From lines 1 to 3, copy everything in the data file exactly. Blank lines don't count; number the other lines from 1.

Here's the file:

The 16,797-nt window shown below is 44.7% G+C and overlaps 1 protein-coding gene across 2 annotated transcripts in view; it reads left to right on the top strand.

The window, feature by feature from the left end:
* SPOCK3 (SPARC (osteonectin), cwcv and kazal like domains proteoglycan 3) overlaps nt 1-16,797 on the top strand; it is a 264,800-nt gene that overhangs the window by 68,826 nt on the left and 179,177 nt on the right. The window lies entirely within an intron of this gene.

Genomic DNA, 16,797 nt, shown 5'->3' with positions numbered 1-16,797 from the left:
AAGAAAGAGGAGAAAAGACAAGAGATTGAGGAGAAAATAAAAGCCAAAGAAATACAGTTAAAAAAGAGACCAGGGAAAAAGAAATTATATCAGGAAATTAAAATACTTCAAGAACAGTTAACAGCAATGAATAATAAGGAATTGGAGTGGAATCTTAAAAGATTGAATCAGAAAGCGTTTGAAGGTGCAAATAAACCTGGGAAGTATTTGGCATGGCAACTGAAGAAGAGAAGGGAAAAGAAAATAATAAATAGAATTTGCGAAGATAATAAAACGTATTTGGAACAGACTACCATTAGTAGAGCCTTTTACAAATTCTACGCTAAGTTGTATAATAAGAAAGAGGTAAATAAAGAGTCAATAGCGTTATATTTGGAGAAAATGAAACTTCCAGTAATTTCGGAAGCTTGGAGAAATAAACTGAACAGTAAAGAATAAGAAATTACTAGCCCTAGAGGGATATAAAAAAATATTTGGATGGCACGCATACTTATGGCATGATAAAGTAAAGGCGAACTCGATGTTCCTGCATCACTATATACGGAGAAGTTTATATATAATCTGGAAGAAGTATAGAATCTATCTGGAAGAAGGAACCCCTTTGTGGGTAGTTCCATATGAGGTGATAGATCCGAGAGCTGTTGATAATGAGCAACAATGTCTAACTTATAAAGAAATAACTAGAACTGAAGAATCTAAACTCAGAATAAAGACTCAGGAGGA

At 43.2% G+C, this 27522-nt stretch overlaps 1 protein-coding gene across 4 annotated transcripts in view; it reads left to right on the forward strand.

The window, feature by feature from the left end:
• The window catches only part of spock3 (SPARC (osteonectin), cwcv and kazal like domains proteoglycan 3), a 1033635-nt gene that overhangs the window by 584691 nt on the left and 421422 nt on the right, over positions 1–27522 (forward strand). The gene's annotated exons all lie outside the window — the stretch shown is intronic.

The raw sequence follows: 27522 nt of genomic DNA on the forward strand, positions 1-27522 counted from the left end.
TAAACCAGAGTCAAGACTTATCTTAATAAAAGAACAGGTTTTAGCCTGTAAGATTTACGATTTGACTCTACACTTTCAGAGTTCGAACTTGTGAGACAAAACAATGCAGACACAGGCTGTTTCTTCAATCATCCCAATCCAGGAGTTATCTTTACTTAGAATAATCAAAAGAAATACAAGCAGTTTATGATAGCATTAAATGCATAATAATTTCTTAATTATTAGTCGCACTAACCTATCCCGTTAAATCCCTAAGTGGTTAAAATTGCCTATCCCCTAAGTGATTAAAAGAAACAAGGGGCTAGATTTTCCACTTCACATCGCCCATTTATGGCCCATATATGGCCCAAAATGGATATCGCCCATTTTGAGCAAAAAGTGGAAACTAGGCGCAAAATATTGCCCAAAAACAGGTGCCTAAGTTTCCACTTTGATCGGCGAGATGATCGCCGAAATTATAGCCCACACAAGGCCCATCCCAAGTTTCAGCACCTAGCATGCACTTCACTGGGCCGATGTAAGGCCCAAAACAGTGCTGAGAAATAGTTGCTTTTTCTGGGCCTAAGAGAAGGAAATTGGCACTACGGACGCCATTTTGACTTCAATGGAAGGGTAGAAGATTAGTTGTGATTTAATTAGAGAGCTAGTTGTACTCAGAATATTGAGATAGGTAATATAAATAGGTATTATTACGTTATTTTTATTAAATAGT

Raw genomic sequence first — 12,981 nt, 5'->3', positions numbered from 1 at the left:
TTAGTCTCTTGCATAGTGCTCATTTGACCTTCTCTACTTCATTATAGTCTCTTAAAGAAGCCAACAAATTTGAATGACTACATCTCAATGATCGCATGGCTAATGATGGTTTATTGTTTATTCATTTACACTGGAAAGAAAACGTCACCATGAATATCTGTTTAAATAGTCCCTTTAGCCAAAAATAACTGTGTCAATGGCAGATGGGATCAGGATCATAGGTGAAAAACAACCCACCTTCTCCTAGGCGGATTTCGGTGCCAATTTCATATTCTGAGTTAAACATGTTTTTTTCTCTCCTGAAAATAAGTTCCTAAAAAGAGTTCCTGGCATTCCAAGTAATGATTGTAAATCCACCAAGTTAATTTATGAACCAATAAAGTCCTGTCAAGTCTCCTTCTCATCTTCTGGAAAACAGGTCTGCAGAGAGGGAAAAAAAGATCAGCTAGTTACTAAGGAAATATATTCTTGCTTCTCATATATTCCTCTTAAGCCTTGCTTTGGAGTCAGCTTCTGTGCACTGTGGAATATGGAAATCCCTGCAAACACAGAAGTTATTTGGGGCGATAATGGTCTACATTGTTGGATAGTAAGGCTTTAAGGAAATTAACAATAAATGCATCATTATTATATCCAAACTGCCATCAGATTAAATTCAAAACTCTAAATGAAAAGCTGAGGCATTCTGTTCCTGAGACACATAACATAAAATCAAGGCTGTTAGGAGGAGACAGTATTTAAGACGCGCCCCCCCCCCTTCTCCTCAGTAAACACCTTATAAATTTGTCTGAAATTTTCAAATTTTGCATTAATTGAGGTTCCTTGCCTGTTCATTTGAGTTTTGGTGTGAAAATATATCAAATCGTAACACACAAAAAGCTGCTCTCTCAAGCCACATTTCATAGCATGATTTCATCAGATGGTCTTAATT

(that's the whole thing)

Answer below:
The 16,797-nt window shown below is 44.7% G+C and overlaps 1 protein-coding gene across 2 annotated transcripts in view; it reads left to right on the top strand.

The window, feature by feature from the left end:
* SPOCK3 (SPARC (osteonectin), cwcv and kazal like domains proteoglycan 3) overlaps nt 1-16,797 on the top strand; it is a 264,800-nt gene that overhangs the window by 68,826 nt on the left and 179,177 nt on the right. The window lies entirely within an intron of this gene.